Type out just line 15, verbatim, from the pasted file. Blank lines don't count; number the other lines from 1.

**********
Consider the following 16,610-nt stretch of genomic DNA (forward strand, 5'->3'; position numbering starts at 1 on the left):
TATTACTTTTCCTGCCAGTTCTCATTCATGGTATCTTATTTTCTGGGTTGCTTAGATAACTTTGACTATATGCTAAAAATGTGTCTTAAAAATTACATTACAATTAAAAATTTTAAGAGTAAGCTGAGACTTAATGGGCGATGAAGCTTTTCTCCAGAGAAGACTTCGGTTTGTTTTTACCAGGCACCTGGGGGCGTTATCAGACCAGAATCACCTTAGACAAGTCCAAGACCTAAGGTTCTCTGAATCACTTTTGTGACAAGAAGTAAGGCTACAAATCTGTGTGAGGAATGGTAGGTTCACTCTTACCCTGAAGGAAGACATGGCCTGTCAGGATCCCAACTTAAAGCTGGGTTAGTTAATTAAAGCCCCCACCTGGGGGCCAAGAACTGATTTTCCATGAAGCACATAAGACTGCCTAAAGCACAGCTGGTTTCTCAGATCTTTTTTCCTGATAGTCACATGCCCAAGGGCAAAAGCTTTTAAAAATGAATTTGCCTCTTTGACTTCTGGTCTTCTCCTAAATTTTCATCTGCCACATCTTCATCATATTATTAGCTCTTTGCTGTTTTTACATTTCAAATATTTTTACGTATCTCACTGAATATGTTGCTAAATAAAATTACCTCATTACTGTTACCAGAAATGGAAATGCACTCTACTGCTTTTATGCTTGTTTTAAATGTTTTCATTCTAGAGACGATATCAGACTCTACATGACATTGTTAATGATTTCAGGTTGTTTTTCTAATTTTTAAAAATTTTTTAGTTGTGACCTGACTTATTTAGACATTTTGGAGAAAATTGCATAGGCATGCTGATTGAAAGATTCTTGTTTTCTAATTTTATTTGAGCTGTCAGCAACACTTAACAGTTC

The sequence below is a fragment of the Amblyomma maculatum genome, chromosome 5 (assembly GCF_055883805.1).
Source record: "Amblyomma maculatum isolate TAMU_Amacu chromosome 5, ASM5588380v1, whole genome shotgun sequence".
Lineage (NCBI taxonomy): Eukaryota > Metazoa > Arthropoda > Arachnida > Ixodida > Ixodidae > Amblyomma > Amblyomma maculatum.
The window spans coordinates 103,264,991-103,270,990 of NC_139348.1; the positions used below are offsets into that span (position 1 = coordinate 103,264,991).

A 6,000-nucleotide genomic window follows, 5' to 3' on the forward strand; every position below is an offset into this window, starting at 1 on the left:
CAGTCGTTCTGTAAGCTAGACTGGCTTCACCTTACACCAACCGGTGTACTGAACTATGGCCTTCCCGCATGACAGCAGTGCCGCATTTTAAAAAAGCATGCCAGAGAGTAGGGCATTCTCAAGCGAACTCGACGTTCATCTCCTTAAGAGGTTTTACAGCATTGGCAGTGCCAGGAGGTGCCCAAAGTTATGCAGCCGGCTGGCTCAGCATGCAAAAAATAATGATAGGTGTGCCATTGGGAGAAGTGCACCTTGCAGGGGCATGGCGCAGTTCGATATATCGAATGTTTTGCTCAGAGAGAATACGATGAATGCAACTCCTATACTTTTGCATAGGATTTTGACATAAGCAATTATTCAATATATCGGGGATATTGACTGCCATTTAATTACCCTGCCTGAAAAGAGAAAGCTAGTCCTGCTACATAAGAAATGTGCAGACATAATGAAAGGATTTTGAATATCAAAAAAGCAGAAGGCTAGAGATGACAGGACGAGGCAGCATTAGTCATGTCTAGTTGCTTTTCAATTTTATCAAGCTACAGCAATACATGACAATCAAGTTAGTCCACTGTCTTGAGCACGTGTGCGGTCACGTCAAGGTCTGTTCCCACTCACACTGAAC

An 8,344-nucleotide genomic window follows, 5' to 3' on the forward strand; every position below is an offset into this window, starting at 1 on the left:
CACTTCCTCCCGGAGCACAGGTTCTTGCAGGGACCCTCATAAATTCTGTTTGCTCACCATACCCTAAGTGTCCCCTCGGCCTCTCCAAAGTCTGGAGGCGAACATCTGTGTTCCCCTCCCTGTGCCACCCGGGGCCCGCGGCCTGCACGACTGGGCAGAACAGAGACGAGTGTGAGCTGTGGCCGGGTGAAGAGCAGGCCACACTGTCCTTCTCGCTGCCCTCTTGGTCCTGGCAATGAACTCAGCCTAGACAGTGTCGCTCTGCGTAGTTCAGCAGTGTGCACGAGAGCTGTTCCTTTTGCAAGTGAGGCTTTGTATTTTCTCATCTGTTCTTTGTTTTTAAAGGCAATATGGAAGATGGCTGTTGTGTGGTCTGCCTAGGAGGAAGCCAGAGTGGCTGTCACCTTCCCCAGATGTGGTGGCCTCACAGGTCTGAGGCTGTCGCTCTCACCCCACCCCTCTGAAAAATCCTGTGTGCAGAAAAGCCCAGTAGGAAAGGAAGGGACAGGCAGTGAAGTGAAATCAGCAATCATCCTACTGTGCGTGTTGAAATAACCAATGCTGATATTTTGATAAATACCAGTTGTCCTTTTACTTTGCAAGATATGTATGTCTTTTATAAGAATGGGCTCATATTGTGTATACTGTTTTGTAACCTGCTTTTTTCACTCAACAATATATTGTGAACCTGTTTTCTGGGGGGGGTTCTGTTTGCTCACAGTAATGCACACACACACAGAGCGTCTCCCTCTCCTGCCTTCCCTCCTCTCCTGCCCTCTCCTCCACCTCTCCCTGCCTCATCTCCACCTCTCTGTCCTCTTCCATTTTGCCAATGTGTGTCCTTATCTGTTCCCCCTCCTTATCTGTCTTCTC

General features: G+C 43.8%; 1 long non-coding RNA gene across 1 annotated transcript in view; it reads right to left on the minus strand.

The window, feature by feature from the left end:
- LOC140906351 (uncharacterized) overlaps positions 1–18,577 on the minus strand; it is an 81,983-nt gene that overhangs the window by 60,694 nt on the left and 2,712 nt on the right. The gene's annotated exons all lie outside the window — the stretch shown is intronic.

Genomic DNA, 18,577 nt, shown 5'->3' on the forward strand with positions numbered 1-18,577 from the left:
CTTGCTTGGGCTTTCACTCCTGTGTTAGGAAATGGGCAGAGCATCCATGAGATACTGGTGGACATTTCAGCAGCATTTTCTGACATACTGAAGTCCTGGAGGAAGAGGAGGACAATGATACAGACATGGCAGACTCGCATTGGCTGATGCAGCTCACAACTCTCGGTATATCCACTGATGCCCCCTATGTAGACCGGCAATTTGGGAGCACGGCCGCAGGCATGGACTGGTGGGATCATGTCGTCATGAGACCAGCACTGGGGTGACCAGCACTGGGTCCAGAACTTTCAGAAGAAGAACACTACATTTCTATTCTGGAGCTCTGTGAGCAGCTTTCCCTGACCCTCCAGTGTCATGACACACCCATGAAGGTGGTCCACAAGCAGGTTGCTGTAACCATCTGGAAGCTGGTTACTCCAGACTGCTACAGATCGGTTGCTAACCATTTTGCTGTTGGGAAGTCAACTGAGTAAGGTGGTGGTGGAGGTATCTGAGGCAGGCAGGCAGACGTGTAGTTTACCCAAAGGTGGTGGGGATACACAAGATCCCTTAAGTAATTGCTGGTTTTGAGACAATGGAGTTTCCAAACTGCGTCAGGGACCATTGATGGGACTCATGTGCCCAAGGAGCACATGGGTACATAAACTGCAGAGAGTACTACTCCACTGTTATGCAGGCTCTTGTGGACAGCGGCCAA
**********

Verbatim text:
CTTGCTTGGGCTTTCACTCCTGTGTTAGGAAATGGGCAGAGCATCCATGAGATACTGGTGGACATTTCAGCAGCATTTTCTGACATACTGAAGTCCTGGAGGAAGAGGAGGACAATGATACAGACATGGCAGACTCGCATTGGCTGATGCAGCTCACAACTCTCGGTATATCCACTGATGCCCCCTATGTAGACCGGCAATTTGGGAGCACGGCCGCAGGCATGGACTGGTGGGATCATGTCGTCATGAGACCAGCACTGGGGTGACCAGCACTGGGTCCAGAACTTTCAGAAGAAGAACACTACATTTCTATTCTGGAGCTCTGTGAGCAGCTTTCCCTGACCCTCCAGTGTCATGACACACCCATGAAGGTGGTCCACAAGCAGGTTGCTGTAACCATCTGGAAGCTGGTTACTCCAGACTGCTACAGATCGGTTGCTAACCATTTTGCTGTTGGGAAGTCAACTGAGTAAGGTGGTGGTGGAGGTATCTGAGGCAGGCAGGCAGACGTGTAGTTTACCCAAAGGTGGTGGGGATACACAAGATCCCTTAAGTAATTGCTGGTTTTGAGACAATGGAGTTTCCAAACTGCGTCAGGGACCATTGATGGGACTCATGTGCCCAAGGAGCACATGGGTACATAAACTGCAGAGAGTACTACTCCACTGTTATGCAGGCTCTTGTGGACAGCGGCCAA